In December of 2006, Obama joined Pastor Rick Warren to discuss moral leadership and Global AIDS. And in June of 2007, Obama challenged Americans to come together around a ‘Politics of Conscience’ to move our nation forward.
A: I don’t pretend to understand the wisdom and the power of God. I do believe in prayer. And I have relied on prayer consistently throughout my life. I like to say that, if I had not been a praying person before I got to the White House, after having been there for just a few days I would’ve become one. So I am very dependent on my faith, & prayer is a big part of that
Nonetheless, she turned inward. Her press secretary stated, “Clearly this is not the best day in Mrs. Clinton’s life. This is a time she relies on her strong religious faith.” Hillary elaborated, announcing, “I’m not sure I would have gotten through it without my faith.”
There were in fact spiritual sources that Hillary tapped at this time, taking guidance from certain ministers. One such was civil rights leader Jesse Jackson.
HUCKABEE: I never criticized Gov. Romney for that. When a person says, “My faith doesn’t affect my decision-making,” that the person is saying their faith is not significant to impact their decision process. I tell people up front, “My faith does affect my decision process.”
Q: But you answered a question on Feb. 11 about Romney in this way: “I’m troubled by a person who tells me their faith doesn’t influence their decisions.“
HUCKABEE: A person’s faith shouldn’t qualify or disqualify for public office. But we ought to be honest and open about it.
Q: Gov. Romney, do you accept that he wasn’t talking about you?
ROMNEY: Everyone who’s a person of faith has values that are deeply held. That’s what makes America such a powerful land: that comes from being a people of faith, but not people of a particular church or a particular synagogue. Rather, the great values we share are American values.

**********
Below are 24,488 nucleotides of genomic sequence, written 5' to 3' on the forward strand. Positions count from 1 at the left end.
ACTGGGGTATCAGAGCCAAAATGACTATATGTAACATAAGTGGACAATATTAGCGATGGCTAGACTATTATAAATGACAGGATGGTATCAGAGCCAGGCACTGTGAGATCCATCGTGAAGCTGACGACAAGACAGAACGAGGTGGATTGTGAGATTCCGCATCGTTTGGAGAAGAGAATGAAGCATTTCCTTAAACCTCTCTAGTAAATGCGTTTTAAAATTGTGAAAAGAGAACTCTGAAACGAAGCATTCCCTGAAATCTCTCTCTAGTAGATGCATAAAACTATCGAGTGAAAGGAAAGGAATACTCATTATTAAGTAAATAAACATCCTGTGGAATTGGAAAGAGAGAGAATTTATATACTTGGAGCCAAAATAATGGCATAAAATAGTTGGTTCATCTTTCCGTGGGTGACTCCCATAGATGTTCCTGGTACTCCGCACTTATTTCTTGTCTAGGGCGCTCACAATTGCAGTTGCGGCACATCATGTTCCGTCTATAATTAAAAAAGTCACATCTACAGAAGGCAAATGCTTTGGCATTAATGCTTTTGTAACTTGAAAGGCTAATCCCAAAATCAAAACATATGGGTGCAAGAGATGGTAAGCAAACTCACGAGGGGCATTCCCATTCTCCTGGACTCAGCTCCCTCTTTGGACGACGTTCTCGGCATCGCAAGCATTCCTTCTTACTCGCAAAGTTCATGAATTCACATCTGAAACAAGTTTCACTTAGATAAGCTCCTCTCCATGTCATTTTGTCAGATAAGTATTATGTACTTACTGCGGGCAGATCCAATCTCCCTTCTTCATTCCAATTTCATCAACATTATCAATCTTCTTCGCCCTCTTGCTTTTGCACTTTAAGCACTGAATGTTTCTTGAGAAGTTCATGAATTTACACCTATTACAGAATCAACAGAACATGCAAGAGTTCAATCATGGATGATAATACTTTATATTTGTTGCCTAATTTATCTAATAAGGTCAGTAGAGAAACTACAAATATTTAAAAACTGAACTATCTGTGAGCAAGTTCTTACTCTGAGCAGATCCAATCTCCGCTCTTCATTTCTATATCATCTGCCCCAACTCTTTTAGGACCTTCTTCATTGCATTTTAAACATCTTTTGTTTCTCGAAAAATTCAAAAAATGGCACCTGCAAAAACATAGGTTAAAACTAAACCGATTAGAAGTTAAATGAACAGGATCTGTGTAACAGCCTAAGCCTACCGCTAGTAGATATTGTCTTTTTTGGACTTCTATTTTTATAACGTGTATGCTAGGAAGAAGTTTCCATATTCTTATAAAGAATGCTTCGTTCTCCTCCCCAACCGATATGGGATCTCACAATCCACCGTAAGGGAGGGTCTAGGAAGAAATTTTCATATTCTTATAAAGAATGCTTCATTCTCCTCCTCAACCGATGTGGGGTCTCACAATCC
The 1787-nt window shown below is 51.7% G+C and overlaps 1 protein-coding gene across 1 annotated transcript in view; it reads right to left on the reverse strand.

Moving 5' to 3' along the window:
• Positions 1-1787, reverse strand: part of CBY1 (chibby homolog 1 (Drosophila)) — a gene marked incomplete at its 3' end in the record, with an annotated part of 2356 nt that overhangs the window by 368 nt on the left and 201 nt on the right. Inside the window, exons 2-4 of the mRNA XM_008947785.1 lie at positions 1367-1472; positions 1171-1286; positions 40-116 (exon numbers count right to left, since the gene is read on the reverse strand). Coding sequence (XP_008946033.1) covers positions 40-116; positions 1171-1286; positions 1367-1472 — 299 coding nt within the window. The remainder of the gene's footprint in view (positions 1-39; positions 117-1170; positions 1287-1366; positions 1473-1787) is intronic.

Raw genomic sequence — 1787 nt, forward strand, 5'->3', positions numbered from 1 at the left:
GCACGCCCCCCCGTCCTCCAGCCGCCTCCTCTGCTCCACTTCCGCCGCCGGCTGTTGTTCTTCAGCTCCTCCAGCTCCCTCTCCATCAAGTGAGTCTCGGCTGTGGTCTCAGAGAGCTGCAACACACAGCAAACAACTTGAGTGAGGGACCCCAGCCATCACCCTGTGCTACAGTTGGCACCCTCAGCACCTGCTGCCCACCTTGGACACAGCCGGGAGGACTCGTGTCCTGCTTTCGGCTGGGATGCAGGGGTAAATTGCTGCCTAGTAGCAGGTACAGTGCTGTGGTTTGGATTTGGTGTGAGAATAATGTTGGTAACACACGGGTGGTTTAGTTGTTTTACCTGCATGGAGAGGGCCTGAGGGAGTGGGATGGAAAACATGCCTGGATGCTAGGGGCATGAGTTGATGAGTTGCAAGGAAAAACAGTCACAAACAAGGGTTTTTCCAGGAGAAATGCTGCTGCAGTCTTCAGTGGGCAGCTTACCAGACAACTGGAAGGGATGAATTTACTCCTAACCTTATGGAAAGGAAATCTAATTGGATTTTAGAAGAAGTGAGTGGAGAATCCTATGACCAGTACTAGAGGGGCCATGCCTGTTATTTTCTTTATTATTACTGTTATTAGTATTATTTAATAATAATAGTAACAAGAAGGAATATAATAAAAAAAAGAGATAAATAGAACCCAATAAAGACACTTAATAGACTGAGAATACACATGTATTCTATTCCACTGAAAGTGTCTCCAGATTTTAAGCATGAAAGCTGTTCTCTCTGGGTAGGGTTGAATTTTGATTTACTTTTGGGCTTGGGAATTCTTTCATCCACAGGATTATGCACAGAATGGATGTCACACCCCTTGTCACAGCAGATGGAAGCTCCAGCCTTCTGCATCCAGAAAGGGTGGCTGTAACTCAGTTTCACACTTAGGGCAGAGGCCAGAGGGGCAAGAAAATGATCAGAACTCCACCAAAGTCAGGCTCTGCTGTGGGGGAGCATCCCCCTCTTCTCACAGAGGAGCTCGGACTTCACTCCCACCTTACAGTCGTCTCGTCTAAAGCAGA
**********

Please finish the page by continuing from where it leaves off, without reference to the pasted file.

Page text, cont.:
I support and respect the rights of independent homeschoolers and those who partner with local and state-wide school districts. There must be equity in treatment of all homeschoolers in all programs across the state. The use of privately-purchased, faith-based materials should not be a reason for withholding funding.
A: We see an adequate level of funding for faith-based initiatives today.
Q: What, specifically, would you do to help make rural Alaska sustain itself economically?
A: I support a municipal revenue sharing so local areas can prioritize their own needs. The state needs to establish a rural energy plan. Commercial fishing is a mainstay for many villages, and I oppose actions that cut off Alaskans from our fisheries.
I told him I understood his position but had to disagree with it. I explained my belief that few women made the decision to terminate a pregnancy casually; that any pregnant woman felt the full force of the moral issues involved when making that decision; that I feared a ban on abortion would force women to seek unsafe abortions, as they had once done in this country. I suggested that perhaps we could agree on ways to reduce the number of women who felt the need to have abortions in the first place.
“I will pray for you,” the protester said. “I pray that you have a change of heart.” Neither my mind nor my heart changed that day, nor did they in the days to come. But that night, before I went to bed, I said a prayer of my own-that I might extend the same presumption of good faith to others that had been extended to me.
Critics of the faith-based effort warn that Romney's move bolsters President Bush's attempt to get more federal dollars to religious organizations carrying out social services, a policy they say is eroding the traditional division between church and state. ''The Bush administration is trying to break down the church-state wall and give public money to the churches without the legal safeguards that ought to be in place," said one critic.
Faith-based organizations apply directly for the federal grants, but Romney said the state can assist groups in the application process.